Avoiding Common Pediatric Dental Problems | Pediatric Dentist in 20003


Keeping your child’s teeth healthy goes beyond brushing them regularly. While regular brushing and flossing are essential for a healthy mouth, there are some common pediatric dental problems that brushing alone can not solve. You can take steps to make sure that your child’s teeth are healthy and strong so that your next visit to the pediatric dentist is a breeze. If your child has any of these common dental problems, ask your pediatric dentist about preventative measures. 

Use fluoride to strengthen weakened enamel.

Enamel is the hard, protective layer that covers healthy teeth. Tooth enamel protects teeth from bacteria and acids that cause tooth decay, and it also prevents sensitivity to temperature and sweetness.

Fluoride is a naturally occurring mineral that prevents tooth decay. Fluoride hardens the enamel of growing teeth in children whose teeth aren’t fully developed. Additionally, fluoride contributes to the hardening of enamel on adult teeth, which have already emerged.

There are a variety of fluoride treatment options available to your child, including fluoride toothpastes, mouth rinses, and professional fluoride applications. The topical treatments help to strengthen the enamel of existing teeth.

Fluoride treatments are an excellent way to prevent tooth decay and other common pediatric dental problems.

Remove any plaque or tartar buildup.

You should not substitute regular brushing for professional cleanings, even if your child is a pro at brushing their teeth. Plaque and tartar buildup can’t be removed by regular brushing alone, so dental cleanings can help prevent common pediatric dental problems like cavities or more serious issues like abscessed teeth.

Prevent cavities with a healthy diet.

Cavities caused by tooth decay are a common pediatric dental problem. If your child consumes the wrong foods, their diet can play a major role in causing tooth decay. Parents should take note of what foods can cause tooth problems and try to cut them out of children’s diets.

When it comes to tooth decay, sugar is the number one culprit, so limit your child’s sugar intake wherever you can. Sugar becomes a food source for bacteria when it gets on your child’s teeth. Sugar is converted into acids by bacteria, leading to decay and cavities in the teeth.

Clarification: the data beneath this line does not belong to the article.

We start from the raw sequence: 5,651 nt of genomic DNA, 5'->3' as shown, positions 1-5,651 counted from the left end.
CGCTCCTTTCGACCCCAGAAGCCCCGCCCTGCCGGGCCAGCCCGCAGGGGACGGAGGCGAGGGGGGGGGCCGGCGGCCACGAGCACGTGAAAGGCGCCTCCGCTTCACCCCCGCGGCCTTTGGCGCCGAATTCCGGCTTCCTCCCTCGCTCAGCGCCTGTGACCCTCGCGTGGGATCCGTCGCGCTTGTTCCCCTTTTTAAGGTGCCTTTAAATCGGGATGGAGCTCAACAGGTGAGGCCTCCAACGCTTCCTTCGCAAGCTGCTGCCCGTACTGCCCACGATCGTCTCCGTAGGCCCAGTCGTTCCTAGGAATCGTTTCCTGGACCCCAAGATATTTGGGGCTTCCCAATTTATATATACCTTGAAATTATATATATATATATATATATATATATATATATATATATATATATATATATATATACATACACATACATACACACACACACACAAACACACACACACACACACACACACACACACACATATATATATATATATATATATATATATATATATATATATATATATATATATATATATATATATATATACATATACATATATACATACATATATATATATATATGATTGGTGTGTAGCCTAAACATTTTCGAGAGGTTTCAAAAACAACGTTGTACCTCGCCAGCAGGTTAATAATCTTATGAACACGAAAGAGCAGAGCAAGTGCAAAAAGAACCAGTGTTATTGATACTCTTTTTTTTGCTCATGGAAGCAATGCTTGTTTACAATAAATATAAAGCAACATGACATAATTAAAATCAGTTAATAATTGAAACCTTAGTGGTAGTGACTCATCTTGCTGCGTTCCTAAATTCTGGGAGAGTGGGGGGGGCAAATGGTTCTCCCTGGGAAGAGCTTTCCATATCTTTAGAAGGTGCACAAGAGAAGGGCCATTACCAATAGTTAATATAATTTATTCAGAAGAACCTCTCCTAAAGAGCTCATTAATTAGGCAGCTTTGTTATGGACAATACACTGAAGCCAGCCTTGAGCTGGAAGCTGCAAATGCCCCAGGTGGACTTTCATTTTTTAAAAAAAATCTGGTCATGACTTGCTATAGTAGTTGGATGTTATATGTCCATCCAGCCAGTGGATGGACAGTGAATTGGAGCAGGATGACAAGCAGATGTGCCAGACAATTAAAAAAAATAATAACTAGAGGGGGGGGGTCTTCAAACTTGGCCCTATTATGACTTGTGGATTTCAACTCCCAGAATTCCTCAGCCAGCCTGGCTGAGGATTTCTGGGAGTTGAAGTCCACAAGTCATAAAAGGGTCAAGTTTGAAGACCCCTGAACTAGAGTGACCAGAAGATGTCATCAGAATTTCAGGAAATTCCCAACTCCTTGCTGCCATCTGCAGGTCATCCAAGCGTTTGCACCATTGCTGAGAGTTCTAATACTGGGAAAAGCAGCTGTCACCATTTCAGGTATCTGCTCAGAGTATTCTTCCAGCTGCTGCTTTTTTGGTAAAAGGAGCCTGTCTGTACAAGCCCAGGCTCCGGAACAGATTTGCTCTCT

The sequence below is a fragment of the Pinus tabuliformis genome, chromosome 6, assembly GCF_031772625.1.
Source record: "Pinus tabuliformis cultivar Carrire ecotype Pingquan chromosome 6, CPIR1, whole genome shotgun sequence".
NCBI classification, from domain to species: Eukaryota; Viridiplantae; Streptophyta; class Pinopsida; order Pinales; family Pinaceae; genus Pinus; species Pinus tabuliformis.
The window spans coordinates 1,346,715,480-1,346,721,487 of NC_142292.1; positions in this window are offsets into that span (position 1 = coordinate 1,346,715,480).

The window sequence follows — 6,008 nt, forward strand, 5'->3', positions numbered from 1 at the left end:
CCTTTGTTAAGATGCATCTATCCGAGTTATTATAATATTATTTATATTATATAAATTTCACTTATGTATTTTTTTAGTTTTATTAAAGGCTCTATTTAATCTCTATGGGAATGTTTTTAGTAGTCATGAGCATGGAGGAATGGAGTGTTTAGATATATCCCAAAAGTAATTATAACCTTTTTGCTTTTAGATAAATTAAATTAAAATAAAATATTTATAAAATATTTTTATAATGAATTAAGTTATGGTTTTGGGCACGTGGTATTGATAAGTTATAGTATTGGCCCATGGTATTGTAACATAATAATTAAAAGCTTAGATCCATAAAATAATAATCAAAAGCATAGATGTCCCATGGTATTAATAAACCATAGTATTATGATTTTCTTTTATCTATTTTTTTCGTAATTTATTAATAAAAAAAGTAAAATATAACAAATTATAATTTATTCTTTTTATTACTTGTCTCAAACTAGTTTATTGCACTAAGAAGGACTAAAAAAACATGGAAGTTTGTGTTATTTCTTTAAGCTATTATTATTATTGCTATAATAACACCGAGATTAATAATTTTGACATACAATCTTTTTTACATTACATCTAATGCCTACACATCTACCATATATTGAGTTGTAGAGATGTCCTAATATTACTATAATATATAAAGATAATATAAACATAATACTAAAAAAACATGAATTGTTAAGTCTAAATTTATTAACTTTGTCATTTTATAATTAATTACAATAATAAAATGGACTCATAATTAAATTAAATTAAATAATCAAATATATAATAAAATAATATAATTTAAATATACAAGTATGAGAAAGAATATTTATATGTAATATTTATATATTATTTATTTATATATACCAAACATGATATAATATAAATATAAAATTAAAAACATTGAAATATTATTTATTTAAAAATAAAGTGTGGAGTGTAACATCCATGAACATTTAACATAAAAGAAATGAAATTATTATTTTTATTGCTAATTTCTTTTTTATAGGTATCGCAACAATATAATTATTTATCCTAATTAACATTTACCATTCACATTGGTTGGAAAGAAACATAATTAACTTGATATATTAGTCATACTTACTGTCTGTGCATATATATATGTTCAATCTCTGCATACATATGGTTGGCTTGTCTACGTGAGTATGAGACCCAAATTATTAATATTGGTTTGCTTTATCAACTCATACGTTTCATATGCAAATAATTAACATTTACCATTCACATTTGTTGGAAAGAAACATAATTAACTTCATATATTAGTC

Sticky, sugary foods, such as fruit snacks and dried fruit, should be avoided. Sugars from these foods stick to teeth, giving bacteria plenty of time to feed on them. You should also avoid starchy snacks made from refined carbohydrates. As these starches break down, they form a sticky, sugary paste that bacteria feed on.

Brushing and flossing after eating can reduce your child’s risk of tooth decay and the need for dental treatment in the future.

Dental sealants prevent tooth decay.

Around the age of six, your child’s permanent teeth begin to emerge. There are various pits and fissures on the surface of these adult teeth, which provide a breeding ground for bacteria that cause cavities. Children often struggle to brush well enough to clean out the crevices in their teeth, making cavities incredibly common.

Dental sealants are plastic-like coatings that cover your child’s chewing surfaces. Specifically, they work best on teeth with large chewing surfaces, such as molars. When applied to your child’s permanent teeth, dental sealants prevent food from getting stuck in the crevices and thereby help prevent tooth decay. It is impossible for saliva, bacteria, and food particles to penetrate dental sealants.

When properly cared for, dental sealants can last for up to ten years. All the while, they will be diligently working to prevent common pediatric dental problems and to ensure that your child’s teeth remain in good health.

Regular dental checkups are one of the best ways to prevent common pediatric dental problems. Our pediatric dentist will examine their teeth to ensure that there are no early signs of tooth decay or other problems. To schedule an appointment, please contact our pediatric dental office.

Capitol Hill Pediatric Dentistry
Phone: (202) 849-3292
650 Pennsylvania Ave, SE, Suite 220
Washington, DC 20003